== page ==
Traditional infrastructure systems worldwide rely on built solutions to support the smooth and safe functioning of societies. in the face of multiplying environmental threats, this approach alone can no longer provide the climate resiliency and level of services required in the 21st century....
Green infrastructure like forests, wetlands and coral reefs can help traditional “gray infrastructure” perform better. Yet, green-gray infrastructure projects remain relatively niche, mainly because of persistent myths about their costs and feasibility.
The decisions each country, business and investor makes today will directly impact global climate and development goals. Do it right and we can feed 9 billion people, provide clean electricity for all and grow the economy while protecting the environment.
When WRI's recent global office renovation earned LEED Silver certification, it joined more than 38,000 LEED projects that are reducing carbon emissions and improving building efficiency worldwide. As standards for greener construction are incorporated into national and local building codes, they are raising the bar for the future.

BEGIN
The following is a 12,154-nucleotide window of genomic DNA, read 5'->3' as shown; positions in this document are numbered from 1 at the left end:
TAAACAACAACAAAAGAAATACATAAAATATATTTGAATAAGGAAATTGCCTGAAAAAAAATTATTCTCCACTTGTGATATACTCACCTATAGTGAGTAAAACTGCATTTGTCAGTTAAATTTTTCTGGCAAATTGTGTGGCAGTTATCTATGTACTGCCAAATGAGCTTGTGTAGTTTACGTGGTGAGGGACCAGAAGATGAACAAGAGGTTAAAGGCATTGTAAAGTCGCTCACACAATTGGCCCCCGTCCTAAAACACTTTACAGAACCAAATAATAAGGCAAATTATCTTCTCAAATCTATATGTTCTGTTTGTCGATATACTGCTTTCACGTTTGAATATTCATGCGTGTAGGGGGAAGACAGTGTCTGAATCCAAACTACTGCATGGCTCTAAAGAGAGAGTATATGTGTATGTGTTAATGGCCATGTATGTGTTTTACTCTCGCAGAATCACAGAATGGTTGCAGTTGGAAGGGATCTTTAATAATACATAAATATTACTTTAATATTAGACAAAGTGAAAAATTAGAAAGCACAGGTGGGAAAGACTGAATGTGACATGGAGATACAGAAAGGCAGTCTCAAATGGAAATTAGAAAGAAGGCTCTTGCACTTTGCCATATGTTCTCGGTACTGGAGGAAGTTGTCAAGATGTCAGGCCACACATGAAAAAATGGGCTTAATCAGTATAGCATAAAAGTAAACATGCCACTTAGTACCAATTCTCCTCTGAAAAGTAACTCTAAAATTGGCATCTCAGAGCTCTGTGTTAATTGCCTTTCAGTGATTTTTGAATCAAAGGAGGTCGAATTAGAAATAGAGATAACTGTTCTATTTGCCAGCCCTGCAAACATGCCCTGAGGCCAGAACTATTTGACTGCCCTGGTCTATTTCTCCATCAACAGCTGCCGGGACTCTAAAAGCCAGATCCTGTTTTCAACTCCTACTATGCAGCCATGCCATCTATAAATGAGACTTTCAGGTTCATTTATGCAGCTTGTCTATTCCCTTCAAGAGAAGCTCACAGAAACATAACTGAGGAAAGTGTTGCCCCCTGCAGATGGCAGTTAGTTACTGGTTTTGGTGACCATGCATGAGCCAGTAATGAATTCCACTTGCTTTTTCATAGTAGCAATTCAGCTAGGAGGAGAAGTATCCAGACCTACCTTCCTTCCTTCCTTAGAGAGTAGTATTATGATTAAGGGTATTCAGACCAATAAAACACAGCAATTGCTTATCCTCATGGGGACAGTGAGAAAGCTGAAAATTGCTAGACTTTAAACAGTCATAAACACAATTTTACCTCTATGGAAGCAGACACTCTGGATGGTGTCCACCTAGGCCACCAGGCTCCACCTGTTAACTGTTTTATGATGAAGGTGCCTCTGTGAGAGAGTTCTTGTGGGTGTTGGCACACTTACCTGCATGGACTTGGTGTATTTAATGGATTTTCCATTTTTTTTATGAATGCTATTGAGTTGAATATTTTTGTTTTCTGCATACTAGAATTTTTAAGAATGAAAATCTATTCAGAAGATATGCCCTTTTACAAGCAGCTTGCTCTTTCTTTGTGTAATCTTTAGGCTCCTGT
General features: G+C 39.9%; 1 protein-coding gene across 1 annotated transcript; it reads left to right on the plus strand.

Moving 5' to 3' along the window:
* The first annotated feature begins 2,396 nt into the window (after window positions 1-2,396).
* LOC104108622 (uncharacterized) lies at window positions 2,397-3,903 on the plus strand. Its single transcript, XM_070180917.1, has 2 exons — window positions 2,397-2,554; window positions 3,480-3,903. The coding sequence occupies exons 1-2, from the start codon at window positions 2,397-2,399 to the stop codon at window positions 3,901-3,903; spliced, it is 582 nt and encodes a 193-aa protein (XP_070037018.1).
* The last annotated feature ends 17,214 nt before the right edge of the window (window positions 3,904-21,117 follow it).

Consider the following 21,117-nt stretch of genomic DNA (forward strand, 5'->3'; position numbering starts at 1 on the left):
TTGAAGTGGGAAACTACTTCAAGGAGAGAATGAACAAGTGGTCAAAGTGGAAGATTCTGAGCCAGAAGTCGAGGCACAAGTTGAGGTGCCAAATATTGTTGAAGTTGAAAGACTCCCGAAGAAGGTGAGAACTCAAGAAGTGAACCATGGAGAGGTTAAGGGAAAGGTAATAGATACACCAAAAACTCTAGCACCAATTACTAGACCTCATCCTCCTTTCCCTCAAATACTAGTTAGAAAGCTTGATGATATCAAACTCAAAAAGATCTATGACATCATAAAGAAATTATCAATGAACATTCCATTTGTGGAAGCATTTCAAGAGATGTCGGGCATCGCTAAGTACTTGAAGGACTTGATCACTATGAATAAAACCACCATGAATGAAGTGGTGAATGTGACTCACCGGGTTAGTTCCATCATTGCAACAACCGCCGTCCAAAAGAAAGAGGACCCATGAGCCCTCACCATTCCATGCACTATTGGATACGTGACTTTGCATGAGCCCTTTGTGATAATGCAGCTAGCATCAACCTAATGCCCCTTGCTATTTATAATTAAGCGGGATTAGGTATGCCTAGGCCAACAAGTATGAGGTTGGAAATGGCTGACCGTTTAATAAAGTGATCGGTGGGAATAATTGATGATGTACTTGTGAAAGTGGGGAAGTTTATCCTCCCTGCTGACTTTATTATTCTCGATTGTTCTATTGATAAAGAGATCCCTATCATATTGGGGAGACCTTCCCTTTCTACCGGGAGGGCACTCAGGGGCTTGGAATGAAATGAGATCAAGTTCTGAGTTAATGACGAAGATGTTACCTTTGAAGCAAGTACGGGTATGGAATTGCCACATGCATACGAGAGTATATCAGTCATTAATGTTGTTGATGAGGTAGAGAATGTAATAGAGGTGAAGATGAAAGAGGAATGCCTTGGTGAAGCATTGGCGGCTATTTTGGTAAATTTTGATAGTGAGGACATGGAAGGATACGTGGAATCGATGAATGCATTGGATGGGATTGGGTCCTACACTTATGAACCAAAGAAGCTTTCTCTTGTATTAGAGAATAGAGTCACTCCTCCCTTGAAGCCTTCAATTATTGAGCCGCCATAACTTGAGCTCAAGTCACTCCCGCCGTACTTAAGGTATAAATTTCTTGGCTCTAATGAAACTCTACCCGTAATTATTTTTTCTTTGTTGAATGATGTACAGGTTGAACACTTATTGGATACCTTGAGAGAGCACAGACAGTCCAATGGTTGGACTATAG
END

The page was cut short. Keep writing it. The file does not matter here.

This Infrastructure Week, it's time to look beyond building new pipes and pumps. Growing, restoring and preserving America's "natural infrastructure" like forests can help secure clean water supplies.
Making our infrastructure cleaner and more sustainable could add as little as 5 percent to upfront costs, which could be fully offset by lower operating costs. WRI Board member and former President of Mexico Felipe Calderón reveals four ways to unlock capital for low-carbon infrastructure.
Natural infrastructure, strategically managed natural and open spaces like forests or wetlands, can direct more clean water to cities by controlling water flows, preventing sediment buildup and absorbing pollutants before they flow into waterways.
Decision-makers oftentimes treat the services that ecosystems provide—like water filtration or flood protection—as a free benefit. A new issue brief can help them account for nature's full worth.
Global infrastructure challenges present opportunities to improve our cities. To ensure that these investments result in communities that are productive, livable and sustainable, we must change how we build, manage, and use our cities.